Dennison is talented and clearly into drumming, which always transfers well. Solos are best appreciated in the middle of a good song, not unlike the almond in a Hershey’s Kiss. But, he did alright.

    With that, I’m voting for Kohler (on the QT) – for remarkable originality.

    Cool battle!

    ReplyDelete
    Replies
    1. Diedre, it's probably best when we do what we are most compelled to do. We all have different gifts of talents.

      Your points about the xylophone are similar to my X post for A to Z this year.

      A vote for Paul Kohler.

      Lee

      Delete
  8. Whoa, I just accessed Neil Deart and could not believe it. What a drummer.
    DJ Jackson gets my vote. The xylophone brings to mind Donnie and Marie Osmond playing, why I don't know. It is irritates me.

    ReplyDelete
    Replies
    1. Susan K, Neil Pearl can be pretty amazing to watch in concert. His drum kit alone is a spectacle to look at.

      A vote for Dennison Jackson.

      Lee

      Delete
  9. I'm so old, you haven't included my favourite, Gene Krupa. His drumming always amazed me 🥁

    ReplyDelete
    Replies
    1. Lost, I too remember Gene Krupa. I marveled at his playing when I was a kid so I guess I'm kind of old too. He was one of the greats.

      Lee

      Delete
    2. Good to speak to someone who appreciates him, Lee.
      Well done you keeping your bills down. I have this problem with the bills during our cold winters, though with global warming we rarely see snow any more - not like my childhood when snow piled up in drifts against the doors ☃️

      Delete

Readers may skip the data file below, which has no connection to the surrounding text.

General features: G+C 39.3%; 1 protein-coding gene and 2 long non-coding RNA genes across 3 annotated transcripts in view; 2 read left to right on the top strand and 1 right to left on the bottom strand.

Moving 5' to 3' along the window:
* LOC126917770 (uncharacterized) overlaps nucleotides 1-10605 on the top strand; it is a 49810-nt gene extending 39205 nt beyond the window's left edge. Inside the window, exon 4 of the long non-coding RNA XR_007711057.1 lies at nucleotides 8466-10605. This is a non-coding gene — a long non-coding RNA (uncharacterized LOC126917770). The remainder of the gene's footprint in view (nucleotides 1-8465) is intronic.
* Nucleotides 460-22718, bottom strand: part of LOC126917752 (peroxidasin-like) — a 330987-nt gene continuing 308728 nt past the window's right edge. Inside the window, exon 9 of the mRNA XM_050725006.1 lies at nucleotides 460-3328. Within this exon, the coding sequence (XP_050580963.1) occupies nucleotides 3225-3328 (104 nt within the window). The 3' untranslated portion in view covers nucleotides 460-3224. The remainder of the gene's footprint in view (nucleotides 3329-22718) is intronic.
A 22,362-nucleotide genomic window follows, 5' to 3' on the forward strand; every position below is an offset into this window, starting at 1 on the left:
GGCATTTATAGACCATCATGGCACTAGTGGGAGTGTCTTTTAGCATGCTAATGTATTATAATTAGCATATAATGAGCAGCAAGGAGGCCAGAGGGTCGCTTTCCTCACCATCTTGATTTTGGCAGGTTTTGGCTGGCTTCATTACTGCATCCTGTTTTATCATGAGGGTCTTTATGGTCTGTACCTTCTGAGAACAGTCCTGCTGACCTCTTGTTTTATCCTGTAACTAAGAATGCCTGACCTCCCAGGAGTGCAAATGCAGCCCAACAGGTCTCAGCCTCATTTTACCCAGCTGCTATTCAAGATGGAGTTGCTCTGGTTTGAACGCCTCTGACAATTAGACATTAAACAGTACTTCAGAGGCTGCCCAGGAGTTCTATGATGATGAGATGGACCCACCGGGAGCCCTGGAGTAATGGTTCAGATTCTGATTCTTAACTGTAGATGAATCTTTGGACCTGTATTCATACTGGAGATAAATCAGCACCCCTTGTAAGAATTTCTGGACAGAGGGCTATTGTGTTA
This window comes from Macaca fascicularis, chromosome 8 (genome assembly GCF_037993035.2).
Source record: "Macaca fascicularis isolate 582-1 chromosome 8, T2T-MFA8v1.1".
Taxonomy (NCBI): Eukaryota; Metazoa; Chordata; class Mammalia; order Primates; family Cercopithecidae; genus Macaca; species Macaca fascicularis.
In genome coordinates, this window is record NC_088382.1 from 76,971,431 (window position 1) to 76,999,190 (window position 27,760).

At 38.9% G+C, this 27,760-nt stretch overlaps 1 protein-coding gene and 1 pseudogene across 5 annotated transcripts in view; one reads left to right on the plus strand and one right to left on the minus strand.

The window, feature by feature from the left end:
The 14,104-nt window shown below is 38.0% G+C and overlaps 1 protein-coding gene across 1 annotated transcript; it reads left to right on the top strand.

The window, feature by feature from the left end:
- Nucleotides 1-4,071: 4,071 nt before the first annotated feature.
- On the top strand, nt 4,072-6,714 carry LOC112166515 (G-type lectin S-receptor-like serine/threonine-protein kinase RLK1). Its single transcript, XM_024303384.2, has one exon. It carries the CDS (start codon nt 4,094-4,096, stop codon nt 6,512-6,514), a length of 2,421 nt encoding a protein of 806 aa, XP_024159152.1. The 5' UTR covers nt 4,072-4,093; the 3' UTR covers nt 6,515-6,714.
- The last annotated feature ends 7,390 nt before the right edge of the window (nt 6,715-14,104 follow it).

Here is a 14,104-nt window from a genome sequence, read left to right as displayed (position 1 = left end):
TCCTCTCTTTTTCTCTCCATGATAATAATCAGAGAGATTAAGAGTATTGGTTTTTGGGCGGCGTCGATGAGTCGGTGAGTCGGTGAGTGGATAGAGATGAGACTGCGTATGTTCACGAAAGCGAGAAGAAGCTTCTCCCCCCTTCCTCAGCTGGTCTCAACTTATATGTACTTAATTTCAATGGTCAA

3. Gene Krupa? Be still my heart!

      Delete
  10. DJ gets my vote, like drums better.

    ReplyDelete
    Replies
    1. Mike, good drumming is hard to beat!

      Dennison Jackson.

      Lee

      Delete
  11. In my home, I've been the mother to an excellent guitarist (no, actually two), an excellent drummer (again, come to think of it, two), and a top notch violinist...guitarist...clarinetist...pianist...

    In other words, I have a musical bunch. Three guys who play multiple instruments, the youngest and oldest being most prolific (middle guy left drums and gravitated to...MAGIC!).

    You'd think that the drums would be my preference, but I actually loved the day they were sold. :-)

    I can listen to the other instruments all day long.

    So, with a salute to two excellent choices, I commend them on their talent...but I'm voting for Paul Kohler on Xylophone.

    Sorry middle son. And you shouldn't have let the other boys play the Pearls, either...mama got a headache...

    ReplyDelete
    Replies
    1. Cherdo, I'd like to find some musicians like your sons with whom I could collaborate on some projects. They sound very musically talented.

      The sound of practice is typically far more excruciating than the sound of the performance which is as it should be.

      A vote for Paul Kohler.

      Lee

      Delete
  12. I'll be the odd one out and go with the first one. The drums got annoying after a while. Bagpipes are the most annoying instrument to me though.

    ReplyDelete
    Replies
    1. Pat, bagpipes have their time and place I suppose, but not in my place on my time.

      A vote for Paul Kohler.

      Lee

      Delete
  13. Interesting battle. Bagpipes are deep in my soul, and when I hear them playing it's as if the motherland is calling me home. There are far worse instruments out there - a child's plastic flute comes to mind.